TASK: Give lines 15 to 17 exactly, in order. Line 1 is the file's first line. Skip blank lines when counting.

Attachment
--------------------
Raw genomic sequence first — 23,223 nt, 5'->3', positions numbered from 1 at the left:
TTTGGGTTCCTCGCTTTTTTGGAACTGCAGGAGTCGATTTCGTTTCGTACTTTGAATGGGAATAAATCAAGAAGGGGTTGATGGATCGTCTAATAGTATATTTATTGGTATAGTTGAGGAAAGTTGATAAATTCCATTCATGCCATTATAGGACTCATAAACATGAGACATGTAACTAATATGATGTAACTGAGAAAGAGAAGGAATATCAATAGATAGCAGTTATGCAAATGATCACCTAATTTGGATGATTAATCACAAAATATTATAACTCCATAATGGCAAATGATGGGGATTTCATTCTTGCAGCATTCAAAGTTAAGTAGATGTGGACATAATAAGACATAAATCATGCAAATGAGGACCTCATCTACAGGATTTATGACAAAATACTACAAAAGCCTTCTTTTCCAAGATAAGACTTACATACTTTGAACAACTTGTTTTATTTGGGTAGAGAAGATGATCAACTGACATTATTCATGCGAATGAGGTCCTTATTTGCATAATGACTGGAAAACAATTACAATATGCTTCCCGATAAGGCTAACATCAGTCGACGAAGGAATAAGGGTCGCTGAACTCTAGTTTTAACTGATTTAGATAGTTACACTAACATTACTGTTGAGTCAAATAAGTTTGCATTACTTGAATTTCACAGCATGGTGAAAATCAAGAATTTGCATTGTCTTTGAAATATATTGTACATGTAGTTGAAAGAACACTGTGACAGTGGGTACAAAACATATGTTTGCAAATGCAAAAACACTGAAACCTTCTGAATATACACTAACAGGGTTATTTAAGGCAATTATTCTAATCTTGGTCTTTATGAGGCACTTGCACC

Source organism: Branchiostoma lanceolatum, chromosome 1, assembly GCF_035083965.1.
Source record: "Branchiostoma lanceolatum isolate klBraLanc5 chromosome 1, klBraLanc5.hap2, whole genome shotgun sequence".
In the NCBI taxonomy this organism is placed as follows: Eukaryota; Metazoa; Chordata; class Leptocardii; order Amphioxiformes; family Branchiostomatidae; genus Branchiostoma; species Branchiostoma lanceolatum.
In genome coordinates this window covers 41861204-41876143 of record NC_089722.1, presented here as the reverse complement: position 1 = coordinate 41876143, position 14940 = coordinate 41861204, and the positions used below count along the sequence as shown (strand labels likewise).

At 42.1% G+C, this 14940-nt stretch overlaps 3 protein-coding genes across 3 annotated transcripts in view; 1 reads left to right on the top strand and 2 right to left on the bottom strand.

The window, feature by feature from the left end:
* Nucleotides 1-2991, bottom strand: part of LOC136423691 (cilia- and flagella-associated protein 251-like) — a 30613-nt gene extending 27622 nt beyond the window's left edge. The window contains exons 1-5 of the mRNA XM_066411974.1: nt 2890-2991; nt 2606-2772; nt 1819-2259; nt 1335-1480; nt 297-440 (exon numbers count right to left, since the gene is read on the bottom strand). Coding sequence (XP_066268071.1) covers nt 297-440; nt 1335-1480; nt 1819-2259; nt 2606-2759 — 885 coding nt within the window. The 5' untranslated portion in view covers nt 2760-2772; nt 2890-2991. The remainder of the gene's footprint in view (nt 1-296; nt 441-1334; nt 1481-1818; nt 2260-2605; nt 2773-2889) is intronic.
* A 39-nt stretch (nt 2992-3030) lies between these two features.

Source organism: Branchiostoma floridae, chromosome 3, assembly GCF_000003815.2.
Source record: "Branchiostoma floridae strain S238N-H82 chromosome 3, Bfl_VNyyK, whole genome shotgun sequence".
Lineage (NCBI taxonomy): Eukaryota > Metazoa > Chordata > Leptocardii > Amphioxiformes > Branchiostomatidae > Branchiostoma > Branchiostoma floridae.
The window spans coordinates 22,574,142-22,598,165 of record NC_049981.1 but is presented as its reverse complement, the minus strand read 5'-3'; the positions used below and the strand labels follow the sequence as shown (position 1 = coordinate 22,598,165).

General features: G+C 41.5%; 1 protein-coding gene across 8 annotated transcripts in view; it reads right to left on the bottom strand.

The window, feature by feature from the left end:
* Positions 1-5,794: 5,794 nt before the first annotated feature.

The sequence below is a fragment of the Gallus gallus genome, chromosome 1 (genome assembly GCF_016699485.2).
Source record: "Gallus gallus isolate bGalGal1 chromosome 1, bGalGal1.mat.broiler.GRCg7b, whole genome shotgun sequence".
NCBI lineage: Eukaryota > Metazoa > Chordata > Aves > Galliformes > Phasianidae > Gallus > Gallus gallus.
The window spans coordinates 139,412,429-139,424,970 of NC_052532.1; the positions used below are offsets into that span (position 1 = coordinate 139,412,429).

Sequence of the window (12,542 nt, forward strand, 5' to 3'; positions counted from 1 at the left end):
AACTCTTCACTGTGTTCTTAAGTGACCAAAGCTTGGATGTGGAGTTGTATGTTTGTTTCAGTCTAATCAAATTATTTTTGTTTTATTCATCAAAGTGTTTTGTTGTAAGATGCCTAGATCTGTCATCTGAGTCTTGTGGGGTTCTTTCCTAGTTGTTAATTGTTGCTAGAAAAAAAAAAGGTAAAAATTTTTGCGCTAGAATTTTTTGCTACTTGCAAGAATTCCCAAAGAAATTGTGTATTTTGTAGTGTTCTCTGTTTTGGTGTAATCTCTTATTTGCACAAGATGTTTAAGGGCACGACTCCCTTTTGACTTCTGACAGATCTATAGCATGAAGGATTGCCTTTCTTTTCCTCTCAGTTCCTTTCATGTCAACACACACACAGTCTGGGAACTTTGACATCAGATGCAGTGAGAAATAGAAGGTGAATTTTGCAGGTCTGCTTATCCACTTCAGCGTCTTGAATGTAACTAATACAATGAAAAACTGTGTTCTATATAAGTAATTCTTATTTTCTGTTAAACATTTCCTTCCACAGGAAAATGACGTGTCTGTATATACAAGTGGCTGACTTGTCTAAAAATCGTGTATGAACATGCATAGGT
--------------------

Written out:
General features: G+C 41.5%; 1 protein-coding gene across 8 annotated transcripts in view; it reads right to left on the bottom strand.

The window, feature by feature from the left end:
* Positions 1-5,794: 5,794 nt before the first annotated feature.